U.S. business leaders are as concerned as their European counterparts over a talent and skills shortage, despite record unemployment levels across much of the U.S.
The talent risk was number two in a survey conducted by Lloyd’s in compiling its 2011 Lloyd’s Risk Index. The potential loss of customers was number one in both Europe and the U.S.
The Economist Intelligence Unit carried out the survey, which polled 500 C-Suite and board level executives in North America, Europe, Asia and elsewhere to assess corporate risk priorities and attitudes around the world.
The lack of talent and skills rose from 22nd place – out of 40 – in the 2009 Index to number two in 2011, a rise Lloyd’s said was “potentially driven by demographic, competition and productivity pressures.”
Forty-five percent of respondents in North America rated talent as a high or very high priority over the next year, compared to 42 percent of those in Europe.
“We have gone from a credit crunch to a talent crunch, despite the unemployment picture,” said Richard Ward, chief executive of Lloyd’s. “CEOs feel they are lacking people with specific skills, but they are also concerned about having leaders and managers who can help them navigate the difficult global business environment. Extraordinary conditions require exceptional leaders.”
“The findings show that talent is now firmly part of the risk lexicon – high levels of unemployment have boosted the quantity of candidates, but employers are still wrestling with the quality. Our own Global Talent Index echoed these concerns and highlighted two factors underscoring this risk: population demographics and skills gaps,” said Kevin Kelly, CEO of Heidrick & Struggles, the leadership advisory firm.
The heightened concern about finding the right people for the right job – and then keeping them – was an area in which business leaders often feel that they are “insufficiently prepared,” Lloyd’s found. As a result “boosting talent retention” was cited in the survey “as one of the most effective risk management actions taken by management over the last three years, highlighting just how keen businesses are to retain the staff they have.”
The survey revealed a significant change from the initial one, published in 2009 at the height of the global credit crisis. The previous survey cited the liquidity crisis; cost and availability of credit, currency fluctuations and insolvency as the main worried for business leaders. “In all regions of the world, across all sectors, business leaders now perceive the world as an inherently riskier place,” said Hank Watkins, president of Lloyd’s America.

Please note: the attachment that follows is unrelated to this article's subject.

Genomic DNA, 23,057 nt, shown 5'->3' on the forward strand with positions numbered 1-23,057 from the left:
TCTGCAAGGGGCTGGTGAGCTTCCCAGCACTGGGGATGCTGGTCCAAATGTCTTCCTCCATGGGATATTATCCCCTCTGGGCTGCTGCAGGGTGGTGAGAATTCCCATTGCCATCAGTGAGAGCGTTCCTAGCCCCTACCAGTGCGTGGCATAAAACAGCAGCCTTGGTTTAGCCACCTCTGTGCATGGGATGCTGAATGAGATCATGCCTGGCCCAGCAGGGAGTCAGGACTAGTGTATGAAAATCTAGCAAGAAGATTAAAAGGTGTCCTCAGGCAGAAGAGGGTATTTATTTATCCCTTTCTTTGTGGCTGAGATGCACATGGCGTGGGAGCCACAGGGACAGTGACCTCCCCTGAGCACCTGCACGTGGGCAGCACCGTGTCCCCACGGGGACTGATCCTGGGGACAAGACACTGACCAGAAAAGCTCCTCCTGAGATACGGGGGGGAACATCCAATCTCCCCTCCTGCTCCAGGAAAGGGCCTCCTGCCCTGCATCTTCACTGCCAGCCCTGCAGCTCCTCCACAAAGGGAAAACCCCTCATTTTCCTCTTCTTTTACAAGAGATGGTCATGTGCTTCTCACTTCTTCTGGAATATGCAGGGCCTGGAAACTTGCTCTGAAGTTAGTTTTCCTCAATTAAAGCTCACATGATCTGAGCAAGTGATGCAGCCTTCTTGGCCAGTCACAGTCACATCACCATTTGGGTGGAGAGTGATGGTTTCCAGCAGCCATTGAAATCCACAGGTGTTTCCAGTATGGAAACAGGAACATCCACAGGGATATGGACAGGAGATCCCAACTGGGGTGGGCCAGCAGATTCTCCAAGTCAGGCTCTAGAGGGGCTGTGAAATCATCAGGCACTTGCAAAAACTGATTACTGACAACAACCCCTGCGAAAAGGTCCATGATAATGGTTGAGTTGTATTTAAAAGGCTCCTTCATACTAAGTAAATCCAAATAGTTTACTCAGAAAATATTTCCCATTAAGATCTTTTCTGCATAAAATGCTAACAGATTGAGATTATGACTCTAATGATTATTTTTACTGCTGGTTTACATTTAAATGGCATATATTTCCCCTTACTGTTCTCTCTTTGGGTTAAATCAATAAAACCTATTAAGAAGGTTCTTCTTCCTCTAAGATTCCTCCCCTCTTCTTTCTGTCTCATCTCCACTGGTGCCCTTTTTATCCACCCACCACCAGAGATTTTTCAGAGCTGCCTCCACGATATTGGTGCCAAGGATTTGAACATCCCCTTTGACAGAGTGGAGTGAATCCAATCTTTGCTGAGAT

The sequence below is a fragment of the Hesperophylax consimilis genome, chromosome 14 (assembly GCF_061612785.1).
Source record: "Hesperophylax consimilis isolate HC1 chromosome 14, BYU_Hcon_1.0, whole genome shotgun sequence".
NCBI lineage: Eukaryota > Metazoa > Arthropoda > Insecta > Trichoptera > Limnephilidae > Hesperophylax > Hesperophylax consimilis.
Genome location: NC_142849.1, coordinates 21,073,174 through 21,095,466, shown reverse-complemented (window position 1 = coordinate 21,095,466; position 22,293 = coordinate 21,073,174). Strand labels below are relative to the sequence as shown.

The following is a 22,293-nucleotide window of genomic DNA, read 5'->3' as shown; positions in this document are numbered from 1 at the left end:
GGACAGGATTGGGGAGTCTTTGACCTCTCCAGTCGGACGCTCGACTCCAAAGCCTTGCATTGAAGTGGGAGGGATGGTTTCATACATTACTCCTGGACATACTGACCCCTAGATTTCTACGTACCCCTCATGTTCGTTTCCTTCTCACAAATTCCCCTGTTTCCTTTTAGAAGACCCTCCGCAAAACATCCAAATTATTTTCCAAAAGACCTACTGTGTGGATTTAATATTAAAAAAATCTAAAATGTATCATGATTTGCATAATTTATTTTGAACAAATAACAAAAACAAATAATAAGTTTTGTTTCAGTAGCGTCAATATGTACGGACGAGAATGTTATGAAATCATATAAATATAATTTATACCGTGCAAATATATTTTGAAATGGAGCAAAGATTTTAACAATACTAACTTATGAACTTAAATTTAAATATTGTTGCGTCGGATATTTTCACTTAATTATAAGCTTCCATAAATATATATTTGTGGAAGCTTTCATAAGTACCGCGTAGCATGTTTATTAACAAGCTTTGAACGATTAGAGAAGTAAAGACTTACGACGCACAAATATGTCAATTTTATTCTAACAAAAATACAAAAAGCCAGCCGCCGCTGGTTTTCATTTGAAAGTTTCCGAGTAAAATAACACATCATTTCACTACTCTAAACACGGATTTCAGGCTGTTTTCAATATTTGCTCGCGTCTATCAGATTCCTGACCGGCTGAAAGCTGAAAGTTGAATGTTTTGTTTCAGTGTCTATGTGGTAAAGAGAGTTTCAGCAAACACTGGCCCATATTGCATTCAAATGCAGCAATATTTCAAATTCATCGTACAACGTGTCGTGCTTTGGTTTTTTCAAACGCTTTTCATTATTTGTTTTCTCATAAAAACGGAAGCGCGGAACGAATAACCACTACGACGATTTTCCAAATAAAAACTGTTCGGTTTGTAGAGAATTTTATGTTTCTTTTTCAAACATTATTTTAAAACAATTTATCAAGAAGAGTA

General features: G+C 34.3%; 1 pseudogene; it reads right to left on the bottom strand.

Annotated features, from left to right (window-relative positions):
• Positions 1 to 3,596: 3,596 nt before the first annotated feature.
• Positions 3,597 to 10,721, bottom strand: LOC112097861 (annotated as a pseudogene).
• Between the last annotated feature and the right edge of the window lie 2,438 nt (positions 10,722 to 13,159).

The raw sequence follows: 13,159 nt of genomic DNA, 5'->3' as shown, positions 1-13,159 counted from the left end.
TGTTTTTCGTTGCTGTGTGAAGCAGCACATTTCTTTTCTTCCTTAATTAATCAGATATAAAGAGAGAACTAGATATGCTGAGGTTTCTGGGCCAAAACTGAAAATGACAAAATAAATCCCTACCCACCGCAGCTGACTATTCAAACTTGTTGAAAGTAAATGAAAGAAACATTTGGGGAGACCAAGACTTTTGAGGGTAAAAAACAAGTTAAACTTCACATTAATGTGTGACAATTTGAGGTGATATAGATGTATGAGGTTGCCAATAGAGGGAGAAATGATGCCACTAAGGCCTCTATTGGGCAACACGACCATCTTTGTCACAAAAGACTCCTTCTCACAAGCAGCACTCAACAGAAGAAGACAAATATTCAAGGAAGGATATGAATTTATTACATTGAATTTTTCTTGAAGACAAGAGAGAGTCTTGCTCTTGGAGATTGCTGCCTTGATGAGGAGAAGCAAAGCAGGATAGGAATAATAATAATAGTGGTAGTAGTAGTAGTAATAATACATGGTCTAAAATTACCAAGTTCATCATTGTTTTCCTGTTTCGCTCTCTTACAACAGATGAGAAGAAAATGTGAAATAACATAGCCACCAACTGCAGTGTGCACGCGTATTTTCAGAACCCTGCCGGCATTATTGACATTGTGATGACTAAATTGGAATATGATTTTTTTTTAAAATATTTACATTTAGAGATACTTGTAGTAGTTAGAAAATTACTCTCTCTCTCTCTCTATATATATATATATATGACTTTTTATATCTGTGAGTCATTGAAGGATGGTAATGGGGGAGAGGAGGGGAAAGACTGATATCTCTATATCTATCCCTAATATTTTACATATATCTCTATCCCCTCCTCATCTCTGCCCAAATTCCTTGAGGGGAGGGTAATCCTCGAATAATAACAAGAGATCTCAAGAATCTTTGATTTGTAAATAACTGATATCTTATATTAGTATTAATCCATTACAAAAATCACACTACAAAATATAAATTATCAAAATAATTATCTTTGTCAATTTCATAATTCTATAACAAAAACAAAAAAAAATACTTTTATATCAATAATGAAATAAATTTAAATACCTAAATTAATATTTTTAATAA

In contrast to losing customers and finding and retaining competent employees, a majority of business leaders indicated that they felt “more than adequately prepared for 48 out of the 50 risks in the index.” This perception of the “preparedness gap” shows a marked improvement over 2009, when leaders said they were not adequately prepared for eight of the 40 listed risks.
The number one concern – losing customers – is possibly the result of the austerity measures in many Western and developed countries, along with the lingering global recession. Business leaders are cognizant that attracting and retaining customers is their best hedge against economic turmoil.
Potential damage to a company’s brand or products, i.e. reputational risk, rose to number three on the index, from number 9 in 2009. Lloyd’s cited a “series of high-profile corporate disasters, such as the BP oil spill, and greater awareness that damage to a company’s reputation and brand can have severe economic impacts” as the probable reason.
The insurance industry has taken note of this risk. In recent months, Aon (with Zurich), Willis and Chartis have come out with policies that address the exposures of reputational risk and offer risk management services to help corporations keep their reputations intact.
In announcing a $100 million program in cooperation with Zurich recently, Aon’s CEO, Greg Case, underscored the serious nature of reputational risk. “Eighty percent of Aon’s business clients will suffer an event that will cause them to lose more than twenty percent of their value every five years,” he said. The figure was also cited by Lloyd’s.
Survey respondents were distributed across Europe (35 percent), North America (27 percent) and Asia-Pacific (27 percent), with the rest of the world comprising about 10 percent.
One rather surprising finding showed that cyber risks were ranked at number 12 for malicious attacks, and number 19 for “non-malicious” attacks. Lloyd’s described the finding as “relatively low given the frequency and potential impact of the risk.” However North American respondents placed the risk of malicious attacks as one of the top five.
Research published at the start of 2011 estimated global cyber crime is now costing businesses $114 billion a year, $96 billion of it in the U.S. alone, according to the Symantec.